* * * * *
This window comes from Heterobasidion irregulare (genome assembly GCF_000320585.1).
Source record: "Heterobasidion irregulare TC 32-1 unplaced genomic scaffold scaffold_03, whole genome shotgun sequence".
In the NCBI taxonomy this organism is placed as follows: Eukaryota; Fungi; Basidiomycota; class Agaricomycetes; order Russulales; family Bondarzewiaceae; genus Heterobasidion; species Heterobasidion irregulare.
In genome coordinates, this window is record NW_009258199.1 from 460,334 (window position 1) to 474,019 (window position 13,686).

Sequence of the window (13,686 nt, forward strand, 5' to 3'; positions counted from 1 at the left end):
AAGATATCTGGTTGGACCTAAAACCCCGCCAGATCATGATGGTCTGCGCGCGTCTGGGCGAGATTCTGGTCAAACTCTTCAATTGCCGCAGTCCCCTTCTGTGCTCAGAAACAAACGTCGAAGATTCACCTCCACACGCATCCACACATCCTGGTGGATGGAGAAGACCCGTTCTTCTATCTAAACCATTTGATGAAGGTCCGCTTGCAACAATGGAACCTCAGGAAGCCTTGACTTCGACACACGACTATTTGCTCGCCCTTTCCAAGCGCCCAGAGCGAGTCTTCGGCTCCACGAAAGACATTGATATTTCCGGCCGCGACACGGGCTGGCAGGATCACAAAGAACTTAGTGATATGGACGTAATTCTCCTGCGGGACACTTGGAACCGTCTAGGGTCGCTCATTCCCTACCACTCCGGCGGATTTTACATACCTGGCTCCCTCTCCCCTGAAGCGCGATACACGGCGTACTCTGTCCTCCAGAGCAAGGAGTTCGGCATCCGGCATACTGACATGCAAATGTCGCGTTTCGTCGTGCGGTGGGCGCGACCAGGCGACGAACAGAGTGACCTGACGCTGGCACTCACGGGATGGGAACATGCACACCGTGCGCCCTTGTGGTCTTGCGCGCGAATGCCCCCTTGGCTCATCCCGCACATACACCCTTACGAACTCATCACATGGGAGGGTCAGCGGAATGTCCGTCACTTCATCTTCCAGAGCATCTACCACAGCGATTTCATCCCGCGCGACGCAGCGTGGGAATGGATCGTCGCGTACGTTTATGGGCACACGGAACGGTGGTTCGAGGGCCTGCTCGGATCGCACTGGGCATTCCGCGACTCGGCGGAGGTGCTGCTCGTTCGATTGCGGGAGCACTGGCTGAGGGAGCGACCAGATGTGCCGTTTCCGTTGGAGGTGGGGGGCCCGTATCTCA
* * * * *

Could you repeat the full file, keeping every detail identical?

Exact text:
This window comes from Heterobasidion irregulare (genome assembly GCF_000320585.1).
Source record: "Heterobasidion irregulare TC 32-1 unplaced genomic scaffold scaffold_03, whole genome shotgun sequence".
In the NCBI taxonomy this organism is placed as follows: Eukaryota; Fungi; Basidiomycota; class Agaricomycetes; order Russulales; family Bondarzewiaceae; genus Heterobasidion; species Heterobasidion irregulare.
In genome coordinates, this window is record NW_009258199.1 from 460,334 (window position 1) to 474,019 (window position 13,686).

Sequence of the window (13,686 nt, forward strand, 5' to 3'; positions counted from 1 at the left end):
AAGATATCTGGTTGGACCTAAAACCCCGCCAGATCATGATGGTCTGCGCGCGTCTGGGCGAGATTCTGGTCAAACTCTTCAATTGCCGCAGTCCCCTTCTGTGCTCAGAAACAAACGTCGAAGATTCACCTCCACACGCATCCACACATCCTGGTGGATGGAGAAGACCCGTTCTTCTATCTAAACCATTTGATGAAGGTCCGCTTGCAACAATGGAACCTCAGGAAGCCTTGACTTCGACACACGACTATTTGCTCGCCCTTTCCAAGCGCCCAGAGCGAGTCTTCGGCTCCACGAAAGACATTGATATTTCCGGCCGCGACACGGGCTGGCAGGATCACAAAGAACTTAGTGATATGGACGTAATTCTCCTGCGGGACACTTGGAACCGTCTAGGGTCGCTCATTCCCTACCACTCCGGCGGATTTTACATACCTGGCTCCCTCTCCCCTGAAGCGCGATACACGGCGTACTCTGTCCTCCAGAGCAAGGAGTTCGGCATCCGGCATACTGACATGCAAATGTCGCGTTTCGTCGTGCGGTGGGCGCGACCAGGCGACGAACAGAGTGACCTGACGCTGGCACTCACGGGATGGGAACATGCACACCGTGCGCCCTTGTGGTCTTGCGCGCGAATGCCCCCTTGGCTCATCCCGCACATACACCCTTACGAACTCATCACATGGGAGGGTCAGCGGAATGTCCGTCACTTCATCTTCCAGAGCATCTACCACAGCGATTTCATCCCGCGCGACGCAGCGTGGGAATGGATCGTCGCGTACGTTTATGGGCACACGGAACGGTGGTTCGAGGGCCTGCTCGGATCGCACTGGGCATTCCGCGACTCGGCGGAGGTGCTGCTCGTTCGATTGCGGGAGCACTGGCTGAGGGAGCGACCAGATGTGCCGTTTCCGTTGGAGGTGGGGGGCCCGTATCTCA